AC: Matz says supplemental capital proposal this fall would complement RBC
NCUA is expected to release a proposed rule on supplemental capital this fall with an effective date that would coincide with implementation of risk-based capital in 2019, agency Chairman Debbie Matz told NAFCU's Annual Conference attendees Thursday in Montreal.
Matz, reiterating in her speech that "This is the Year of Regulatory Relief," said NCUA has determined that current law permits the agency to count certain forms of supplemental capital for the RBC ratio. She also said as part of modernizing risk-based capital, "I am committed to counting supplemental capital in full."
Matz reminded that low-income credit unions can already raise and count secondary capital and that a working group assembled earlier by the agency has focused on this.
She said the working group is also discussing potential legislative and regulatory changes benefiting all credit unions interested in raising supplemental capital.
NAFCU has long urged NCUA to take steps under its current authority to allow for supplemental capital, and it is seeking legislation addressing this and other issues to ensure a workable capital regime for all credit unions. At the same time, the association continues to have serious concerns about the agency's risk-based capital proposal and has urged its withdrawal.
One bill, introduced in the House this February, would give credit unions access to supplemental capital that preserves mutuality – an element of comprehensive capital reform NAFCU is seeking from Congress.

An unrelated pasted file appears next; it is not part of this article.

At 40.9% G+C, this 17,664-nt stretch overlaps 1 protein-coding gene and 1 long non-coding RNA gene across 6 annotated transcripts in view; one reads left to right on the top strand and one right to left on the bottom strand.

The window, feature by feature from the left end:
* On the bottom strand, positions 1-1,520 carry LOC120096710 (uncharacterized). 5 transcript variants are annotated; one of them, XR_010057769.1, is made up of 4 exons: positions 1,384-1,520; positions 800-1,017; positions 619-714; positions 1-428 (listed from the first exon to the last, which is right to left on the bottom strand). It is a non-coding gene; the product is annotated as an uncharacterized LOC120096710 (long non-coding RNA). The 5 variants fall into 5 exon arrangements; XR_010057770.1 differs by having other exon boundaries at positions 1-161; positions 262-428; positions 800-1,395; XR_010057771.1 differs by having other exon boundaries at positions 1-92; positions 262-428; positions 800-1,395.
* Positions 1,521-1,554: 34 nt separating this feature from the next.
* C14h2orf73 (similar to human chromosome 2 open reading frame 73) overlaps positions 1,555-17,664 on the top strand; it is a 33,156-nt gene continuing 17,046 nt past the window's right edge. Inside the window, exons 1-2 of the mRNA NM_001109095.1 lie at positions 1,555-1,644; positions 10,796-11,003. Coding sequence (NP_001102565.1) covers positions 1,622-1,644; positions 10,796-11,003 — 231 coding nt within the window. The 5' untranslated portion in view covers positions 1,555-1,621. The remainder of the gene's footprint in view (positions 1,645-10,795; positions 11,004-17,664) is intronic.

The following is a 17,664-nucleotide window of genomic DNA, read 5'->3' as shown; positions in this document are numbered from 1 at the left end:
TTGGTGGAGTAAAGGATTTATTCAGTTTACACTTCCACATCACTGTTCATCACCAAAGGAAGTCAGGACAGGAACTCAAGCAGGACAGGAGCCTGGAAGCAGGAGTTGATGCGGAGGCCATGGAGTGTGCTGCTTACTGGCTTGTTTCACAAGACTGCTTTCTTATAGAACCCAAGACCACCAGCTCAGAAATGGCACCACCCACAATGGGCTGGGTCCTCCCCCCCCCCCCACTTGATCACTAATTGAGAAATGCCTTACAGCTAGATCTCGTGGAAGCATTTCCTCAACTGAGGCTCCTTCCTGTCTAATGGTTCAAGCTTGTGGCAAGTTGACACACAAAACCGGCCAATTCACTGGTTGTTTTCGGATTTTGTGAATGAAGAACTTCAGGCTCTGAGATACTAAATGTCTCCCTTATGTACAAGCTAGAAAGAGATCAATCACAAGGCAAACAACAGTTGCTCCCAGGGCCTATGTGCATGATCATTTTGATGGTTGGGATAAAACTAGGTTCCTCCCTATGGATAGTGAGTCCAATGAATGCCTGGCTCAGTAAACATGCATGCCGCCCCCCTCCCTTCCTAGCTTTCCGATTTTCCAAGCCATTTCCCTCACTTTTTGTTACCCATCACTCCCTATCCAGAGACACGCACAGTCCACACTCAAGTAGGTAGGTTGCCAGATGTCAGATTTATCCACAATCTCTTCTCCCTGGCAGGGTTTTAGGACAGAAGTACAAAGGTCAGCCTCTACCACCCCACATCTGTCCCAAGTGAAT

Matz, in other remarks at Annual Conference, addressed the agency's plans to:
- eliminate the 5 percent fixed-assets cap;
- propose more changes to field-of-membership rules to broaden community charters, improve occupational charters and streamline processes for adding new members;
- finalize an asset securitization rule;
- move forward on its proposal on member business lending; and
- define a "small" credit union as one with less than $100 million in assets.
She also briefly noted the agency's discussion with the Defense Department over the department's proposed Military Lending Act rule, which she said DoD may be ready to modify to ensure credit unions aren't impeded from serving servicemembers.
Carrie Hunt, NAFCU's senior vice president of government affairs and general counsel, said the association welcomes NCUA's efforts to provide credit unions relief from onerous rules. "We look forward to working with NCUA in ongoing efforts to ensure that regulation fosters safe, sound operations and allows credit unions the flexibility they need to thrive and serve members," she said.
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